“This is one of the reasons that even though Bourdeaux starts off with a huge advantage in having represented most of these voters, the betting markets and the people who watch these things carefully think McBath is going to win this election partly because of race and then also because of charisma,” Gunning said.

Bourdeaux’s moderate approach would have set her up well for a reelection bid in a competitive swing district, Gunning said. 

“I don’t think that plays to her advantage as well in a primary contest,” he said.

‘A painful choice’

But Bourdeaux’s supporters say not to underestimate the local support the freshman Democrat has cobbled together over the years. The former public policy professor and Georgia Senate budget director first ran for the district in 2018, when she narrowly lost a bid to oust the Republican incumbent.

“I still think it’s hers to lose. She’s very much in connection with our community,” said state Rep. Gregg Kennard, a Lawrenceville Democrat and a longtime supporter of Bourdeaux who said he respects her disciplined approach to decision-making.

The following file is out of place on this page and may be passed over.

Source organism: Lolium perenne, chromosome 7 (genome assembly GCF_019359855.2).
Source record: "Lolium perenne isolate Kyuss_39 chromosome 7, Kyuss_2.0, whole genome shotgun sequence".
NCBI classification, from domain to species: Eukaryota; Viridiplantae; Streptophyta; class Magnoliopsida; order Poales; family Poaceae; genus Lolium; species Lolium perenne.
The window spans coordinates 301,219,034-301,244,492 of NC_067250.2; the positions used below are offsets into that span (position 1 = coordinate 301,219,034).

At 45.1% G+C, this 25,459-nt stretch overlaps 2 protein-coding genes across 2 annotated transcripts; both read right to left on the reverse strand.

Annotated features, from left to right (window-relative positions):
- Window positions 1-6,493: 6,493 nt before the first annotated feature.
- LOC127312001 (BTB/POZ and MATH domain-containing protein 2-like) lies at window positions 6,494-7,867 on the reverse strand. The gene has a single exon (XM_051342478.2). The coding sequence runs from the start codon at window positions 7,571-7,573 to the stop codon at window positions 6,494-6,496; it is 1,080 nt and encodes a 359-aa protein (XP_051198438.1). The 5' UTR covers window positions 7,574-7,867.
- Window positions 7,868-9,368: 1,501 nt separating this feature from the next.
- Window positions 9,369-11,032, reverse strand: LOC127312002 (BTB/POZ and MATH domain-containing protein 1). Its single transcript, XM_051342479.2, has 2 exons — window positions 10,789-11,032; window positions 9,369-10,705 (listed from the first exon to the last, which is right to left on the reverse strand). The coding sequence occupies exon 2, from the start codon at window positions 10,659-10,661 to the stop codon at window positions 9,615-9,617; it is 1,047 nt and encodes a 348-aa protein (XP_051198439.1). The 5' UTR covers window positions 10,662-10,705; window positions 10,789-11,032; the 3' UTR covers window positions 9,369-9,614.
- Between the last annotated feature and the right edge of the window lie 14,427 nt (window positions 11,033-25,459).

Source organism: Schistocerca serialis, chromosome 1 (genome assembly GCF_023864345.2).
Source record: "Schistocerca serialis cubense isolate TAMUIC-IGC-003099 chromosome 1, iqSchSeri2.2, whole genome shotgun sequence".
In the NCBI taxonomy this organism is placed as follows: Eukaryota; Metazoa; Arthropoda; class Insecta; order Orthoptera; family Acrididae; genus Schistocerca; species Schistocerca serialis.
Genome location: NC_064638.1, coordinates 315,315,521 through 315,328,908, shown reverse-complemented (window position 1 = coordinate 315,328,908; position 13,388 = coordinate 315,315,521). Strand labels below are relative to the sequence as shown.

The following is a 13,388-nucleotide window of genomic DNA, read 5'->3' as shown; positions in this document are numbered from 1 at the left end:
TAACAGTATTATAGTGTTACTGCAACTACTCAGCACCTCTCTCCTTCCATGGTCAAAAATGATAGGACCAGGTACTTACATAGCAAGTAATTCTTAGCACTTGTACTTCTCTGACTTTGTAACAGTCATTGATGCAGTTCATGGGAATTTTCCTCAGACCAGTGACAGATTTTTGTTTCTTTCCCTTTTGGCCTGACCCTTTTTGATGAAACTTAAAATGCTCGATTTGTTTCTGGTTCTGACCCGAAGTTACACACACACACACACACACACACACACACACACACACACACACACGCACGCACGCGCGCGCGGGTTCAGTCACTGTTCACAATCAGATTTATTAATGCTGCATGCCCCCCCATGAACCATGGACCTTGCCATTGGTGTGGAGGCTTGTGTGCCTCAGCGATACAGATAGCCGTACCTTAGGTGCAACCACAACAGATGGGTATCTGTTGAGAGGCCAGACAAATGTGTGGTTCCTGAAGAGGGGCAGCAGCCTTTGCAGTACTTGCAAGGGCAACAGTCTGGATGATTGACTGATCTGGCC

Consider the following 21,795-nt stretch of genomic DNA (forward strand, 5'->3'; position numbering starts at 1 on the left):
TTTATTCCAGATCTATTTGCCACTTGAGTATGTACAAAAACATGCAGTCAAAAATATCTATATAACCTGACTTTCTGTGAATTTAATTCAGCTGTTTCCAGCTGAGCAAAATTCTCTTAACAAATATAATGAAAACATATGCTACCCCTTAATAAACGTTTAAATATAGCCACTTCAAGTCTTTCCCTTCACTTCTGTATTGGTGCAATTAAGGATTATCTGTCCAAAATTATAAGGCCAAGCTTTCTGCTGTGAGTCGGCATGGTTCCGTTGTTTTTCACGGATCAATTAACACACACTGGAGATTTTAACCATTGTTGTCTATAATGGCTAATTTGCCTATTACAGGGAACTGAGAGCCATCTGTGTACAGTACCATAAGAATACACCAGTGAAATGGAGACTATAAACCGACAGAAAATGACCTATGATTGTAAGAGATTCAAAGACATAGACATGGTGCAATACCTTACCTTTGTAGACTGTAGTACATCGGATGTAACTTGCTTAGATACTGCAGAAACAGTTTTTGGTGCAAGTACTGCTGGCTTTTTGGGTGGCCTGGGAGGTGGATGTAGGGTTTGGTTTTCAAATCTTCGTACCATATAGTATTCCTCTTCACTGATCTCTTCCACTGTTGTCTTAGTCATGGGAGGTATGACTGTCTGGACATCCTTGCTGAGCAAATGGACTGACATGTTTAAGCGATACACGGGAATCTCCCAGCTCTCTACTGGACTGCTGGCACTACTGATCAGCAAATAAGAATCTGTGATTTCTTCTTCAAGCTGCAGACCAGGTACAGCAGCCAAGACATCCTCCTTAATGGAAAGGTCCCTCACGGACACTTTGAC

“I can just vouch that she’s the real deal,” Kennard said. “Her character, her policy skills stand out to me. She really knows what she’s talking about and understands even the nuts and bolts of economics and the government.”

It also remains to be seen how far to the left the suburban Atlanta district’s voters will want to go. Observers of Gwinnett County Democratic politics say they have not seen any noticeable shift leftward in the messaging during the closely watched primary contest.

For now, Brenda Lopez Romero, a former Democratic state lawmaker who now chairs the Gwinnett County Democratic Party, says it probably will not boil down to policy differences, since the two are so similar in that way. Decisions are likely being made based on relatability and connection, she says. 

“I will say that going forward, whoever gets elected, will most definitely have to shift left if they plan on staying,” she said.

Romero says she is also hearing consternation among local Democrats who have supported some or all the candidates at some point.